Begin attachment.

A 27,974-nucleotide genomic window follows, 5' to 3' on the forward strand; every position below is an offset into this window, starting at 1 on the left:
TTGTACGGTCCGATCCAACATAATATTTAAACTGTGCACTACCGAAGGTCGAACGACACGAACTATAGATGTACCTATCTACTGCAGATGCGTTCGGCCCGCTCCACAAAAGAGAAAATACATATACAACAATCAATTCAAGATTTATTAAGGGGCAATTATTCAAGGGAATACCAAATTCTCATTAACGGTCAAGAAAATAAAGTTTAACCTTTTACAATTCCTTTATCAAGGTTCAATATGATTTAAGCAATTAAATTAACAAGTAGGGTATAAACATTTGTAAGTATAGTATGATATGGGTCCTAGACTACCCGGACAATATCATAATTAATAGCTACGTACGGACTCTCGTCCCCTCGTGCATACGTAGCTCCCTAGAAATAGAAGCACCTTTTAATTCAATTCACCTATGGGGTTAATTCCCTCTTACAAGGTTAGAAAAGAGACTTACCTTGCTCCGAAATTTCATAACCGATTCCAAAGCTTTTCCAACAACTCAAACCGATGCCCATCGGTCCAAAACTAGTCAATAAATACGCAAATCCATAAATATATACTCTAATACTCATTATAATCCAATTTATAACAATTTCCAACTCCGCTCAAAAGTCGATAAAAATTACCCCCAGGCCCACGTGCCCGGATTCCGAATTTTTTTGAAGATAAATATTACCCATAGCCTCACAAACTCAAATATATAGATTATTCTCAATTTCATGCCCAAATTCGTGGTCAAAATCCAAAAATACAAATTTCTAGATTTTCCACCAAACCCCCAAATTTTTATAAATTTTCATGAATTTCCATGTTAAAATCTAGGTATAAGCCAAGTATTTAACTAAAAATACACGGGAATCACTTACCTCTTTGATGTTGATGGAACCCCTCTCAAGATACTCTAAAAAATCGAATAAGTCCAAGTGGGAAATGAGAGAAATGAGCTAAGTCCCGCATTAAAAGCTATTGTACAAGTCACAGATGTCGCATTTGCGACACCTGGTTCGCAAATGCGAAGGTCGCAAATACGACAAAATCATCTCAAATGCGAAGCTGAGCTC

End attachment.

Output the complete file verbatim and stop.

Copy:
A 27,974-nucleotide genomic window follows, 5' to 3' on the forward strand; every position below is an offset into this window, starting at 1 on the left:
TTGTACGGTCCGATCCAACATAATATTTAAACTGTGCACTACCGAAGGTCGAACGACACGAACTATAGATGTACCTATCTACTGCAGATGCGTTCGGCCCGCTCCACAAAAGAGAAAATACATATACAACAATCAATTCAAGATTTATTAAGGGGCAATTATTCAAGGGAATACCAAATTCTCATTAACGGTCAAGAAAATAAAGTTTAACCTTTTACAATTCCTTTATCAAGGTTCAATATGATTTAAGCAATTAAATTAACAAGTAGGGTATAAACATTTGTAAGTATAGTATGATATGGGTCCTAGACTACCCGGACAATATCATAATTAATAGCTACGTACGGACTCTCGTCCCCTCGTGCATACGTAGCTCCCTAGAAATAGAAGCACCTTTTAATTCAATTCACCTATGGGGTTAATTCCCTCTTACAAGGTTAGAAAAGAGACTTACCTTGCTCCGAAATTTCATAACCGATTCCAAAGCTTTTCCAACAACTCAAACCGATGCCCATCGGTCCAAAACTAGTCAATAAATACGCAAATCCATAAATATATACTCTAATACTCATTATAATCCAATTTATAACAATTTCCAACTCCGCTCAAAAGTCGATAAAAATTACCCCCAGGCCCACGTGCCCGGATTCCGAATTTTTTTGAAGATAAATATTACCCATAGCCTCACAAACTCAAATATATAGATTATTCTCAATTTCATGCCCAAATTCGTGGTCAAAATCCAAAAATACAAATTTCTAGATTTTCCACCAAACCCCCAAATTTTTATAAATTTTCATGAATTTCCATGTTAAAATCTAGGTATAAGCCAAGTATTTAACTAAAAATACACGGGAATCACTTACCTCTTTGATGTTGATGGAACCCCTCTCAAGATACTCTAAAAAATCGAATAAGTCCAAGTGGGAAATGAGAGAAATGAGCTAAGTCCCGCATTAAAAGCTATTGTACAAGTCACAGATGTCGCATTTGCGACACCTGGTTCGCAAATGCGAAGGTCGCAAATACGACAAAATCATCTCAAATGCGAAGCTGAGCTC